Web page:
Trust is the foundation of any relationship. Without trust, there is no meaningful relationship.
So what do you do when you were the one that made the mistake and broke the trust? How do you handle the constant reminders of what you did, and how much pain you caused? Is it ever OK to tell them to “get over it”, “It happened a while ago”, or “I’m not the same person”?
If you are like me, you’ve done things to hurt those around you. Some more deeply than others, but hurting someone is hurting someone, regardless of how we want to justify it. Learning to trust is one of life’s most difficult tasks. And depending on a persons’ background, trust could be more difficult to rebuild once it has been broken.
Here are 4 Keys to Rebuild Trust in a relationship.
- Understand they are still hurting. George MacDonald said it best, “To be trusted is a greater compliment than being loved.” The reason why they continue to bring the issue up is because they are still in pain. Failure to acknowledge their feelings only causes them to feel as though you aren’t mindful of what they may be going through. Though you may want to move forward with getting things back to the way they were, you must allow your spouse to set the pace for how quickly things move. Rather than focusing on being loved by your spouse, focus on being trusted by your spouse.
- Stay away from the wound. Albert Einstein once said, “Whoever is careless with the truth in small matters cannot be trusted with important matters.” One of the easiest ways to stay in the doghouse, and keep your spouse from trusting you again is by telling “little white lies”. Any form of deceit will cause your spouse to remember what happened and reinforce why they can’t fully trust you again. Demonstrating integrity by always telling the truth, will help her to trust in the character that you a displaying on a daily basis. Remember, one lie can reset the entire healing process. Bo Bennett said it best, “For every good reason there is to lie, there is a better reason to tell the truth.”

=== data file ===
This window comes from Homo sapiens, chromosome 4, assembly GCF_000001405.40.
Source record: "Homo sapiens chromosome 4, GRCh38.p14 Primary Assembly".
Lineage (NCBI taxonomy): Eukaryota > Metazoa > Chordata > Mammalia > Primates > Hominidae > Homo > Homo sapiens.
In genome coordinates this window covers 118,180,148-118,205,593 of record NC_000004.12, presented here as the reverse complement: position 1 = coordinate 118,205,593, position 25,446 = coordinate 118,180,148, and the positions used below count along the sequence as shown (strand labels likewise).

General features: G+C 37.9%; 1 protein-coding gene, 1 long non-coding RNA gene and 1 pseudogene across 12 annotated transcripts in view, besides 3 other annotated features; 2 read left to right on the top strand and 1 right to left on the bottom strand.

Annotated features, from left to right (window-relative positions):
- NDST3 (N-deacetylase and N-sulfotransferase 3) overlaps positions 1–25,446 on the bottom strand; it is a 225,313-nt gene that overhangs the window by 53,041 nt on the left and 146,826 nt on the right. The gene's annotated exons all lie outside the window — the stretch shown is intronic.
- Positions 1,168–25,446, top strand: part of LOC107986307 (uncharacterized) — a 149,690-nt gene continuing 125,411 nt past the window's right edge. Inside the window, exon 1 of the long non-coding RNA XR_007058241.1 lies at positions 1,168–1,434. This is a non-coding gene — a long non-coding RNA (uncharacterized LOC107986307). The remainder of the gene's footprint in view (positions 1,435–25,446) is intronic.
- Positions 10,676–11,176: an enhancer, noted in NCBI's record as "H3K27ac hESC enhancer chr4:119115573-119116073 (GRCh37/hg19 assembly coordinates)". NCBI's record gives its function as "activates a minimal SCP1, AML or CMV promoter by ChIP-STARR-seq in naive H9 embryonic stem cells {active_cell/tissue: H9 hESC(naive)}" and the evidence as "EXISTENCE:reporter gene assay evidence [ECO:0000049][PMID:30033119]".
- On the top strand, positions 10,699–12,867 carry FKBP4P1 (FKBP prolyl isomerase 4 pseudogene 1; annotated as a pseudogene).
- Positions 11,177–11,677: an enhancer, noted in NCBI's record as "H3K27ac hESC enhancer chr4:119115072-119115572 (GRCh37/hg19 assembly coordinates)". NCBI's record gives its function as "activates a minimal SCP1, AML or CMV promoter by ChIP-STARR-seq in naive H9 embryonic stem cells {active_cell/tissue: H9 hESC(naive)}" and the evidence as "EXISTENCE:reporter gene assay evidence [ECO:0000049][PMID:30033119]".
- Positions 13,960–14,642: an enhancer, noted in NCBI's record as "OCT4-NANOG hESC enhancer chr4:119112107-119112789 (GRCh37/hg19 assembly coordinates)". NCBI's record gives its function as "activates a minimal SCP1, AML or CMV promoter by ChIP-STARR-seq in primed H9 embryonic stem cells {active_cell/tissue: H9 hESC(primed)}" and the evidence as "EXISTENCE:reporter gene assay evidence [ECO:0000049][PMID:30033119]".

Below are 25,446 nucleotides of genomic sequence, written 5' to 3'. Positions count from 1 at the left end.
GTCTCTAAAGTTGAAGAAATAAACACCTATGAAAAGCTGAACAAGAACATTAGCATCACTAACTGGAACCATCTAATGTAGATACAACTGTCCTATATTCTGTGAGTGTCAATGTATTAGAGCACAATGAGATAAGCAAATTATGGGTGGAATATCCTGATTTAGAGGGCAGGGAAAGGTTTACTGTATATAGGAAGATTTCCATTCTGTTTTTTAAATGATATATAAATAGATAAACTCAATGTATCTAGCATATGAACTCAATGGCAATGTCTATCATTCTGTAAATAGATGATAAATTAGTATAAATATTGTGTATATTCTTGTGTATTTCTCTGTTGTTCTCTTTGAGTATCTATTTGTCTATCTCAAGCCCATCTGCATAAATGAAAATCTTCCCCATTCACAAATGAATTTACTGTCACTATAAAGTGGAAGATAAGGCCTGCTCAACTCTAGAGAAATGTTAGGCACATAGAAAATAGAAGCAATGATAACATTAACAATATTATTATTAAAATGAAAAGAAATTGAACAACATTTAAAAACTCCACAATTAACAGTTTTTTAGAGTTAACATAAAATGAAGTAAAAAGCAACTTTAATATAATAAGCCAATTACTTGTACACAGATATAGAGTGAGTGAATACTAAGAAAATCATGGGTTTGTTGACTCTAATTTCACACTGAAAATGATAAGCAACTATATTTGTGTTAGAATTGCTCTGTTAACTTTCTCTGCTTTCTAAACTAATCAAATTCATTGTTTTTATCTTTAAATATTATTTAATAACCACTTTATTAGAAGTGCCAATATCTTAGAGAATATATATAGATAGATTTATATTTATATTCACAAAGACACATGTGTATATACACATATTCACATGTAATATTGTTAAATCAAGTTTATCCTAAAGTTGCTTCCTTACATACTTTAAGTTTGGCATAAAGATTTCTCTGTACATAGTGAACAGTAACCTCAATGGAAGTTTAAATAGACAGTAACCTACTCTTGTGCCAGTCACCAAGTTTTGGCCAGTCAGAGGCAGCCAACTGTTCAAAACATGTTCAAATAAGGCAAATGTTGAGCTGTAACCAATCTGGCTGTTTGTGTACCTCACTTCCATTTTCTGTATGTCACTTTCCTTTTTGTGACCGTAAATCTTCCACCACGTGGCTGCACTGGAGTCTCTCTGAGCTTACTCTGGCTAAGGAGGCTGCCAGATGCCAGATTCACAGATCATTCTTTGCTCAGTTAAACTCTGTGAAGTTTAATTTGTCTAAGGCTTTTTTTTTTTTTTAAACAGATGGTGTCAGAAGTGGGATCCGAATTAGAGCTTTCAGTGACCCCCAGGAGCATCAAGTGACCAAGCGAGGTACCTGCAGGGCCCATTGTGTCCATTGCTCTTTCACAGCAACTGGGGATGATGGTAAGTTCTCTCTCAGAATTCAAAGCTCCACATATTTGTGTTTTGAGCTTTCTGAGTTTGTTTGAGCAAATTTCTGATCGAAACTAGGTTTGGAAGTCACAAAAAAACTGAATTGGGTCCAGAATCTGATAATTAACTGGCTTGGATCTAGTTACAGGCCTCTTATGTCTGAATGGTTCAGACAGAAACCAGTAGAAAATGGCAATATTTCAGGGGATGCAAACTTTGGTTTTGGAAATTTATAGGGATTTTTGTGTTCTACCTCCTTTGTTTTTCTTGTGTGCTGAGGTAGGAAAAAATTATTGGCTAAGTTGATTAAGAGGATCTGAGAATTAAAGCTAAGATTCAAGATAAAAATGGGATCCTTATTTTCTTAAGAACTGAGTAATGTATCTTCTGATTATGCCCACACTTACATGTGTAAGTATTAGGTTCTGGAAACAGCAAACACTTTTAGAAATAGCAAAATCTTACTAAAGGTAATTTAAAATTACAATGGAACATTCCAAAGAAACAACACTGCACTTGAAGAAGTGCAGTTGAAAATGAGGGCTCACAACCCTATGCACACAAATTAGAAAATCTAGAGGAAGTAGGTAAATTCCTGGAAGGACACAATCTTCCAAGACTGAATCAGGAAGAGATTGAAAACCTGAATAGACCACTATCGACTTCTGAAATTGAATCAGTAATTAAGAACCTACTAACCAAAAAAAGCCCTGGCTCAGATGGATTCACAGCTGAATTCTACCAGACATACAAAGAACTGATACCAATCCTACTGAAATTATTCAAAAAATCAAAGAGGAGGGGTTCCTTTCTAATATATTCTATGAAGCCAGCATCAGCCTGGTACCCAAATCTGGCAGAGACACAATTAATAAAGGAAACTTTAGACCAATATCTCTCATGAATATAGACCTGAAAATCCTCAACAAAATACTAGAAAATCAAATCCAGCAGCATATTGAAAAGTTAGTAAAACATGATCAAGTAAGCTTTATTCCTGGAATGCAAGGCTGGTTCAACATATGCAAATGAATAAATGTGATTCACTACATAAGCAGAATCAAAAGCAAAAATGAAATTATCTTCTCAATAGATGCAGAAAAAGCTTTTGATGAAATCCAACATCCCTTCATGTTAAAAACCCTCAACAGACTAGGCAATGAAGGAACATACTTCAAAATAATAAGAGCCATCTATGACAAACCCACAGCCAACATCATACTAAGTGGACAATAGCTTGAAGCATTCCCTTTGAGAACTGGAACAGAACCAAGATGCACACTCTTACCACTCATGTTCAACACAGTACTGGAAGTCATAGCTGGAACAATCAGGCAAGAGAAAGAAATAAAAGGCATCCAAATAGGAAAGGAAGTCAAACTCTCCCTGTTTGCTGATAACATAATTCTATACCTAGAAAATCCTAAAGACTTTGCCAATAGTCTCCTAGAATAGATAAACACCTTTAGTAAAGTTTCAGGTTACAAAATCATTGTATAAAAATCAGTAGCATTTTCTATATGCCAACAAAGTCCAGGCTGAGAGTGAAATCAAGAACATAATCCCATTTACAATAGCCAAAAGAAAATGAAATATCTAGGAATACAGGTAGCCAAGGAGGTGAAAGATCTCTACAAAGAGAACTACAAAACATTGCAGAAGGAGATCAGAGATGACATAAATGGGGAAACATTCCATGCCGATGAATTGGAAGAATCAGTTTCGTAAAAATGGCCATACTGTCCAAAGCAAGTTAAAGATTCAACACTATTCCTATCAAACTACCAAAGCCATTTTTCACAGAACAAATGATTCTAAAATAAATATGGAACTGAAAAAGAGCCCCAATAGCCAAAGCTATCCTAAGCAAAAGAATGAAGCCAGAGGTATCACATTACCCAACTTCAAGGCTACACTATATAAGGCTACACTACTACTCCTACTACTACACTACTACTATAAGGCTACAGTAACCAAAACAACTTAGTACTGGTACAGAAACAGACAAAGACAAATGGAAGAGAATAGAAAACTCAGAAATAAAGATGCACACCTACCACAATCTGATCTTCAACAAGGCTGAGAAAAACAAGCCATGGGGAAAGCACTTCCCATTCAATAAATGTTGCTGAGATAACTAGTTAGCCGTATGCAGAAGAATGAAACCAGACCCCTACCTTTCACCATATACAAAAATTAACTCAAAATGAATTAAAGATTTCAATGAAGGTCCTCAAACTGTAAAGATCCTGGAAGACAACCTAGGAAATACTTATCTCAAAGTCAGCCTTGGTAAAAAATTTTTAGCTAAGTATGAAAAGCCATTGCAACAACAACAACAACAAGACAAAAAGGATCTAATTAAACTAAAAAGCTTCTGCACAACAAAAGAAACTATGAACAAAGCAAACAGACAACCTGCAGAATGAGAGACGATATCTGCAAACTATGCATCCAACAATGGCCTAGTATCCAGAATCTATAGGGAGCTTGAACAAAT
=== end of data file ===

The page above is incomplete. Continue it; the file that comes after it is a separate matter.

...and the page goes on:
- Healing their hurt is more important than your temporary frustration. At the end of the day you must ask yourself this question, “Am I in this relationship for what I can get, or for what I can give?” If you are in the relationship for what you can get, you will find this process extremely frustrating and will be tempted to give up. If you are in the relationship for what you can give, you will be able to keep your spouses needs as the priority ahead of your own, and focus more on “how they are doing” rather than “what they are doing.”
- Rome wasn’t built in a day; neither will re-building your relationship. Scripture says in James 1:4 to “let patience have her perfect work, that you may be perfect and entire wanting nothing.” There is something about the work of patience that makes everything worthwhile. It doesn’t make it easy, but it does make it worth the process. Keep the vision alive everyday of what you want your relationship to look like, and be willing to put in the work necessary to live the dream.